The Smi are Europe's only recognized indigenous people living across regions of Norway, Sweden, Finland and the Russian Kola peninsula. The subjects of a history of Christianization, land dispossession, and cultural assimilation, the Smi have through their self-organization since World War II worked towards Smi political self-determination across the Nordic states and helped forge a global indigenous community. Accompanying this process was the emergence of a Smi music scene, in which the revival of the distinct and formerly suppressed unaccompanied vocal tradition of joik was central. Through joiking with instrumental accompaniment, incorporating joik into forms of popular music, performing on stage and releasing recordings, Smi musicians have played a key role in articulating a Smi identity, strengthening Smi languages, and reviving a nature-based cosmology.Thomas Hilder offers the first book-length study of this diverse and dynamic music scene and its intersection with the politics of indigeneity. Based on extensive ethnographic research, Hilder provides portraits of numerous Smi musicians, studies the significance of Smi festivals, analyzes the emergence of a Smi recording industry, and examines musical projects and cultural institutions that have sought to strengthen the transmission of Smi music. Through his engaging narrative, Hilder discusses a wide range of issuesrevival, sovereignty, time, environment, repatriation and cosmopolitanismto highlight the myriad ways in which Smi musical performance helps shape notions of national belonging, transnational activism, and processes of democracy in the Nordic peninsula.Smi Musical Performance and the Politics of Indigeneity in Northern Europe will not only appeal to enthusiasts of Nordic music, but, by drawing on current interdisciplinary debates, will also speak to a wider audience interested in the interplay of music and politics. Unearthing the challenges, contradictions and potentials presented by international indigenous politics, Hilder demonstrates the significance of this unique musical scene for the wider cultural and political transformations in twenty-first-century Europe and global modernity.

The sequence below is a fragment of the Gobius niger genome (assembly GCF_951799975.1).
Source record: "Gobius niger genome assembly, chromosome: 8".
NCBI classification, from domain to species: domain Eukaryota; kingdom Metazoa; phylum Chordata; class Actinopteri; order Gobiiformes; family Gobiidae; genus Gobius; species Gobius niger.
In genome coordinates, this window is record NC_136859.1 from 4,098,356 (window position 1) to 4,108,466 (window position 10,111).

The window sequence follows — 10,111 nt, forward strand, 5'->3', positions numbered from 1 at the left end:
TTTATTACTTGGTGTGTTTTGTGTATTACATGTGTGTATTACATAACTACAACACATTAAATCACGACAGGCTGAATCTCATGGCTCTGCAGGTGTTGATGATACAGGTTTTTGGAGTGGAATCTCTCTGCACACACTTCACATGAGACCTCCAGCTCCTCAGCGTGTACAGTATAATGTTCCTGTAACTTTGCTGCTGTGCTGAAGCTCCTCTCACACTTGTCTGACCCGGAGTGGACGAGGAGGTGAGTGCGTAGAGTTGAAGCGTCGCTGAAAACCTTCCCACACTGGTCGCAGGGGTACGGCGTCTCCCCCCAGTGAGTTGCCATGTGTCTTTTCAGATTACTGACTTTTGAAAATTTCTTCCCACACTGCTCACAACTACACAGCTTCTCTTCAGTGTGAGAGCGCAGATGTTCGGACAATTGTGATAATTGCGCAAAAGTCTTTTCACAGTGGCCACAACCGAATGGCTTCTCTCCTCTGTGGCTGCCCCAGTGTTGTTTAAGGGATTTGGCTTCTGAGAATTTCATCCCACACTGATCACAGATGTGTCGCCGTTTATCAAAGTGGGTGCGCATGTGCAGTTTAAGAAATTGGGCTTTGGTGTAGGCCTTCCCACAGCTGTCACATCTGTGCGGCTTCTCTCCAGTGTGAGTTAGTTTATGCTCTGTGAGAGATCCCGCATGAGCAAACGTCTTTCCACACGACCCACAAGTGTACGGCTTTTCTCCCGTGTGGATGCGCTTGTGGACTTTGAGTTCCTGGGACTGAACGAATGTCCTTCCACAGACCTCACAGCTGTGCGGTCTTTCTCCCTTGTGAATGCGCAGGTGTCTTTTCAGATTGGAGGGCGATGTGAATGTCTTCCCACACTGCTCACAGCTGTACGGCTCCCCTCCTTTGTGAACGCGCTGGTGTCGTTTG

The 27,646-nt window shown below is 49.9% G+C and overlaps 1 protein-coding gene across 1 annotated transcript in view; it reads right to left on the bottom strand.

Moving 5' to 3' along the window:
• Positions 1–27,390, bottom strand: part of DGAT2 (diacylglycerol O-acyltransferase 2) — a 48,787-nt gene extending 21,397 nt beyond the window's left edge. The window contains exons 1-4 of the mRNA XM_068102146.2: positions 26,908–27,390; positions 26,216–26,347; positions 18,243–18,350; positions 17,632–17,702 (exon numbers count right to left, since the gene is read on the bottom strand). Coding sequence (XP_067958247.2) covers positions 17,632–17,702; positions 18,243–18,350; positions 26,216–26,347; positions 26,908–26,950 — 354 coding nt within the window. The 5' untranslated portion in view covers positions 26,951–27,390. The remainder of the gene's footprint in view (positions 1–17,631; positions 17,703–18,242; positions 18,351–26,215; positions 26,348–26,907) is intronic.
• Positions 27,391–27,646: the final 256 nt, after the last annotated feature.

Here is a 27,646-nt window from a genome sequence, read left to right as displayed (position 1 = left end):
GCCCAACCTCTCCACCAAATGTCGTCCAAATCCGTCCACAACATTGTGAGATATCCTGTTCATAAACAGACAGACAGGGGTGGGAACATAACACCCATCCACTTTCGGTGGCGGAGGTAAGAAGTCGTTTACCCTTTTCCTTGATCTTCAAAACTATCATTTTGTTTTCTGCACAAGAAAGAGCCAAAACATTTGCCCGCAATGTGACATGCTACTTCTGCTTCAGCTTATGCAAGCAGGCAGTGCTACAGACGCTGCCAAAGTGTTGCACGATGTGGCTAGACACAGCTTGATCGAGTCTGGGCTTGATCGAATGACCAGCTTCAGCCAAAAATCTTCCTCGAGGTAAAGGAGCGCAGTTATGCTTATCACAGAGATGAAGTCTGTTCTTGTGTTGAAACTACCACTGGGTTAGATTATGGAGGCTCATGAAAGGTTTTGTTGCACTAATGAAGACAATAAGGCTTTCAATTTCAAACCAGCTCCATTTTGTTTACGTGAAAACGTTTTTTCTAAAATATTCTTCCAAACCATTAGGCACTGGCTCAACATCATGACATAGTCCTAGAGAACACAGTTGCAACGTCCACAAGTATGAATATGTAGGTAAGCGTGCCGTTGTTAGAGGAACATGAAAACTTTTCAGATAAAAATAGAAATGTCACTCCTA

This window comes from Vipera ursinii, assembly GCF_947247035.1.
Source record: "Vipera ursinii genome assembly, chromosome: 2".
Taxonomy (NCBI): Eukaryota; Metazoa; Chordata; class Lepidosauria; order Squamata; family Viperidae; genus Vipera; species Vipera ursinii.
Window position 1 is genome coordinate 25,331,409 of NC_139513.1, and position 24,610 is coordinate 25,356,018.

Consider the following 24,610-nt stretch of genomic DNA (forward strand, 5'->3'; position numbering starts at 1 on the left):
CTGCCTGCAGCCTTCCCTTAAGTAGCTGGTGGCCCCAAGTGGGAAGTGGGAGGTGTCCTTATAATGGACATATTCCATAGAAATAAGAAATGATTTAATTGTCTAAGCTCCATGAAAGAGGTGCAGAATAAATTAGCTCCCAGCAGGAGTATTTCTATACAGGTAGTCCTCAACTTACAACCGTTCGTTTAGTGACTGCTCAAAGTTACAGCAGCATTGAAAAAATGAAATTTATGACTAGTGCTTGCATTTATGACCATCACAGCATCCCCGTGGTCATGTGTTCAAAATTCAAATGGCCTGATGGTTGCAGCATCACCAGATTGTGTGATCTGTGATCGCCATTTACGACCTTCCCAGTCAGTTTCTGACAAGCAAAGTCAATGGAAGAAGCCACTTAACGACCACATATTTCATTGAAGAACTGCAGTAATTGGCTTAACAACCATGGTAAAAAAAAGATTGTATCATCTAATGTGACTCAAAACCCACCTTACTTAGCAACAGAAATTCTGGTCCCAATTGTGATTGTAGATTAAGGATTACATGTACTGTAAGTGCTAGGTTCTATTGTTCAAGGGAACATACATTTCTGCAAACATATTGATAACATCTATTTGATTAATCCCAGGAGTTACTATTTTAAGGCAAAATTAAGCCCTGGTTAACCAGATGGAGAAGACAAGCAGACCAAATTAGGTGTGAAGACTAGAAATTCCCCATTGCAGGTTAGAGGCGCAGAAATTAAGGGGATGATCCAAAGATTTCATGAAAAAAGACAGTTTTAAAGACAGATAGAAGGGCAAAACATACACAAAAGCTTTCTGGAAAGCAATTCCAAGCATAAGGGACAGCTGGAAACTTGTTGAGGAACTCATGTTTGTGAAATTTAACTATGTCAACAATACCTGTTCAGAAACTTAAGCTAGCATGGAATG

Sami Musical Performance and the Politics of Indigeneity in Northern Europe
Rowman & Littlefield Publishers